“It’s positive. That’s what you’d expect if the economy was improving,” said Keon. “Maybe the value rotation has some legs. Banks have been doing better. Economically sensitive stocks have been doing better. This rotation towards value, often predicted and not seen, may have some legs.”

Keon said the market move appears to have some momentum behind it, but he is still cautious, based on the fact valuations have risen so much. “We’re benefiting from the market’s rise, but we’re not all in,” he said. Keon said he monitors news on the virus closely, since  a total recovery is not expected until are able to move about freely and travel again. He said it’s positive in that the number of deaths have fallen in the past week.

The economy still has a long way to go now that it appears to have bottomed. The number of unemployed Americans remains large, with 21 million people still out of work in the May report, a number that lines up closely with the number of people receiving unemployment benefits in the weekly continuing claims data. In the past 11 weeks, 42.6 million claims have been filed for unemployment benefits.

The number of people who were temporarily laid off fell by 2.7 million to 15.3 million. The government revised its numbers for March to 1.4 million job losses from 881,000, and April’s job losses rose to 20.7 million from 20.5 million.

“The good news is this looks like this was rehiring people coming off the temporary unemployment,” said Diane Swonk, chief economist at Grant Thornton. “It’s also the PPP [Payroll Protection Program]. Those PPP jobs are also coming through in leisure and hospitality, and we saw some contribution in education and health care, but the losses were still large in state and local governments.”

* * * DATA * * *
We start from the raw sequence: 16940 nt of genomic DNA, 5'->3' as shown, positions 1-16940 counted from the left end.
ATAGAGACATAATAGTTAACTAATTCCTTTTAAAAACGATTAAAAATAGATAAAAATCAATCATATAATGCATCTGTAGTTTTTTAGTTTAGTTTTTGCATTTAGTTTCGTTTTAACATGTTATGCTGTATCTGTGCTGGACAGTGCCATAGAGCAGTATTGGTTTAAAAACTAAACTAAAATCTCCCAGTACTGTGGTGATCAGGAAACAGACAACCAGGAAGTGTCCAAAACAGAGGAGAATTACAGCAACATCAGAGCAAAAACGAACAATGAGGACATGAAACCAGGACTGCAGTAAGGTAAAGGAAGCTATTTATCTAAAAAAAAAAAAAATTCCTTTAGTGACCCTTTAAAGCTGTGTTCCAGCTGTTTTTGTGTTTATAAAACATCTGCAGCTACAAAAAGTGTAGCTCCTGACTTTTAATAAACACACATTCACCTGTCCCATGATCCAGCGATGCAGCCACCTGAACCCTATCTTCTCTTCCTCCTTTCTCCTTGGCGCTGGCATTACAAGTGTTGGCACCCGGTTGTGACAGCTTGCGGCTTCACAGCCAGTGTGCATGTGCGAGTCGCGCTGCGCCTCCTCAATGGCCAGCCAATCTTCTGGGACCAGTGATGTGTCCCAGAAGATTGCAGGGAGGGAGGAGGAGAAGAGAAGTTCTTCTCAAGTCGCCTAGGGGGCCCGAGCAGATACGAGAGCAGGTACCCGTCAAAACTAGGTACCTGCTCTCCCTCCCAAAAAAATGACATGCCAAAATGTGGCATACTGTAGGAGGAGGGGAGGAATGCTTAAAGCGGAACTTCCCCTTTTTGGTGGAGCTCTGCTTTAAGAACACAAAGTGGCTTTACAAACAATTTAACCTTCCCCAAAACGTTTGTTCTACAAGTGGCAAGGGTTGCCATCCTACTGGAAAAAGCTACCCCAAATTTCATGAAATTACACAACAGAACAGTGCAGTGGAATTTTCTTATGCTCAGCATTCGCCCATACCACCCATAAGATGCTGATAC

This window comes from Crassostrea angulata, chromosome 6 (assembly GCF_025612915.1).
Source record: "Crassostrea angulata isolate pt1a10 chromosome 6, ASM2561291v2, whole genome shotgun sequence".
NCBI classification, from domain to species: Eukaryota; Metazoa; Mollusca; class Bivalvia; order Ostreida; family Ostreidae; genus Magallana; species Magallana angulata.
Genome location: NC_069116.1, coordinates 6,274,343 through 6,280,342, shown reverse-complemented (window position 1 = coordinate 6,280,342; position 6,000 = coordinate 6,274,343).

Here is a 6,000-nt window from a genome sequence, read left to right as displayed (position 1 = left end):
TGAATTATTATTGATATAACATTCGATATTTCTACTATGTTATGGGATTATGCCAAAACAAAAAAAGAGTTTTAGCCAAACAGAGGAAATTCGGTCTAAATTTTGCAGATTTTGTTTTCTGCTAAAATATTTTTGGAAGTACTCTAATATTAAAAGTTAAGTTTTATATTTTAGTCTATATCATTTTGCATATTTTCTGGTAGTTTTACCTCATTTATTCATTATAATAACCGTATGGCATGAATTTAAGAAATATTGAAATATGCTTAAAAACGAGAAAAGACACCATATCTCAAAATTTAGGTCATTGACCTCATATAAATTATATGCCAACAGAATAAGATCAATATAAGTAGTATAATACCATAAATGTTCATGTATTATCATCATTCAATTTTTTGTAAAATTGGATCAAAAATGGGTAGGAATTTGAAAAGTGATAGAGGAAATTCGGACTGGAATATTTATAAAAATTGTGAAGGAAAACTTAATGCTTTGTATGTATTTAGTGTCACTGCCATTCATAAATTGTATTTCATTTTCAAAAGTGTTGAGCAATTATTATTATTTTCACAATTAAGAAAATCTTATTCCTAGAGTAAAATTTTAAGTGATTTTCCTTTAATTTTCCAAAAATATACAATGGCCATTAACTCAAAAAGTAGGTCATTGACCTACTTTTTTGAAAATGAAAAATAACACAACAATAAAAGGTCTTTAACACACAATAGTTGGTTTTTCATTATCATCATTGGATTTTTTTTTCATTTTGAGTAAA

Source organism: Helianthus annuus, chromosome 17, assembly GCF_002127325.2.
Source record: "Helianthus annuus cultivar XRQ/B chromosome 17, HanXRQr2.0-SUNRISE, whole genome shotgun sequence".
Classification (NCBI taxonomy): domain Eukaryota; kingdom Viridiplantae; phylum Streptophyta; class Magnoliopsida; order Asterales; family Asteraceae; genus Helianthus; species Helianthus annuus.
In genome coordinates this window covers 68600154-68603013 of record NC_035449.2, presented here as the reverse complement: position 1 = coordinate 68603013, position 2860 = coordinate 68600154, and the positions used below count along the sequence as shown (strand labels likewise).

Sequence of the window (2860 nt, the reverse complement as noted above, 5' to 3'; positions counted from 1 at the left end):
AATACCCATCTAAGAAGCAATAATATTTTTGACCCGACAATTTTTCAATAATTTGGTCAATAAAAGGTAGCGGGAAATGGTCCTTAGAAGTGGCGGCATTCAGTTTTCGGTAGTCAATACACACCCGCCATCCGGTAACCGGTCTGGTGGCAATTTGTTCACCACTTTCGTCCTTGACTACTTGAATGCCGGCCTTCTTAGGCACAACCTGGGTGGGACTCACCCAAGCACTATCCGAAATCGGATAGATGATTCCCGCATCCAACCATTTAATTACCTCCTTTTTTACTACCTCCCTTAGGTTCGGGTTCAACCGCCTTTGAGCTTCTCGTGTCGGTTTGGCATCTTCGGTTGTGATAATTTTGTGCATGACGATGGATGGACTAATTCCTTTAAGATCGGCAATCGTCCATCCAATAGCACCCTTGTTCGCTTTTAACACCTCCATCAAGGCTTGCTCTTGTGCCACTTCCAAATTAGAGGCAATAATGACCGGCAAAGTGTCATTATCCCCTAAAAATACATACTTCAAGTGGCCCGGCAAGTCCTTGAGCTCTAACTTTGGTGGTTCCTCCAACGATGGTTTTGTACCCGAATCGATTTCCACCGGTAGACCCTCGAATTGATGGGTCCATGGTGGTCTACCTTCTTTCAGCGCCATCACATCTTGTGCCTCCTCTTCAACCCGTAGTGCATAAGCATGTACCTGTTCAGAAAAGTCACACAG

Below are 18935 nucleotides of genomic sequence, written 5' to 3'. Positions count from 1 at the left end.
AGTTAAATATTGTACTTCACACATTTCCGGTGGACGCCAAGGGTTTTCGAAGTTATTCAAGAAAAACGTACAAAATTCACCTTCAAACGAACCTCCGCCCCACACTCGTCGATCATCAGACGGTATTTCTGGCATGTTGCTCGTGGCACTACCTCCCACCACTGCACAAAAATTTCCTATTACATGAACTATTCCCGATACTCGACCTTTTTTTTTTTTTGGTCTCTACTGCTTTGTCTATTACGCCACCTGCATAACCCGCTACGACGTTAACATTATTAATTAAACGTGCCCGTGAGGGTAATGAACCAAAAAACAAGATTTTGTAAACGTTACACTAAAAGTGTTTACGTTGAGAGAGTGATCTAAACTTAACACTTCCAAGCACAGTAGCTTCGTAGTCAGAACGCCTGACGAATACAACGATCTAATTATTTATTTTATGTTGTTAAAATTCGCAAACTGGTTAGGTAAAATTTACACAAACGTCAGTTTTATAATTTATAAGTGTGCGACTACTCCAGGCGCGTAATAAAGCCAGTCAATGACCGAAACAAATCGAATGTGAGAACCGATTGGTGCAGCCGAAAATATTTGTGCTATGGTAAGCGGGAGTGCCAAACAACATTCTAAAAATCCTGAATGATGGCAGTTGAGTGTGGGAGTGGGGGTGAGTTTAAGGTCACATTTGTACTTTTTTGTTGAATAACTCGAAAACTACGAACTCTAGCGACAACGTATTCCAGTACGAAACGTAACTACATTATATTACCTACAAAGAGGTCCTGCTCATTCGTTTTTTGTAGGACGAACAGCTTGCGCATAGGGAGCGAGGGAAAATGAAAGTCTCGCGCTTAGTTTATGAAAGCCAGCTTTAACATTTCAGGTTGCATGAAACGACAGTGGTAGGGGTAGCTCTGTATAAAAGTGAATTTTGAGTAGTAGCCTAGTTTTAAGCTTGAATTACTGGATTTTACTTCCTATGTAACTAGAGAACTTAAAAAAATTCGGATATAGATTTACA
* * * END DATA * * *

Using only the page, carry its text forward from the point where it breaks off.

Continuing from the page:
Swonk said while the report was very positive news for the economy, it needs to be treated with caution since the economy is coming off a very low level and the spending data still reflects a very deep recession.

Some of the job gains by sector parallel the improvement in cyclical stocks. Leisure and hospitality added 1.2 million jobs, following a decline in March and April of more than 8.2 million. Construction gained 464,000, after losing 995,000 in April.

Employment also increased in health care by 312,000, with dentists gaining 245,000.

The jobs report could help the confidence of consumers, who watch the unemployment rate closely. Economists say confidence can continue to rise if there’s not another outbreak of the virus, and confidence helps both spending and the stock market.

“Calibrating this in a number this size is much more an art than a science,” said Hogan. “We get the weekly jobless claims and we try to extrapolate that with the other inputs on what the overall change in payrolls will be. We know 42 million people filed for unemployment that’s a known quantity. What we don’t know is how accurate that is and it’s hard to collect data during a pandemic.

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Hogan said he expects the reopening trade to continue in June and July. 

In morning trading, the Dow was up 3.6% and the S&P 500 was up 2.9%. The Nasdaq lagged, rising just 2%.

“The interesting thing is everyone is pointing to the Nasdaq. It’s not participating as much in the rally. It shouldn’t. The Nasdaq is dominated by the stay at home trade,” said Hogan.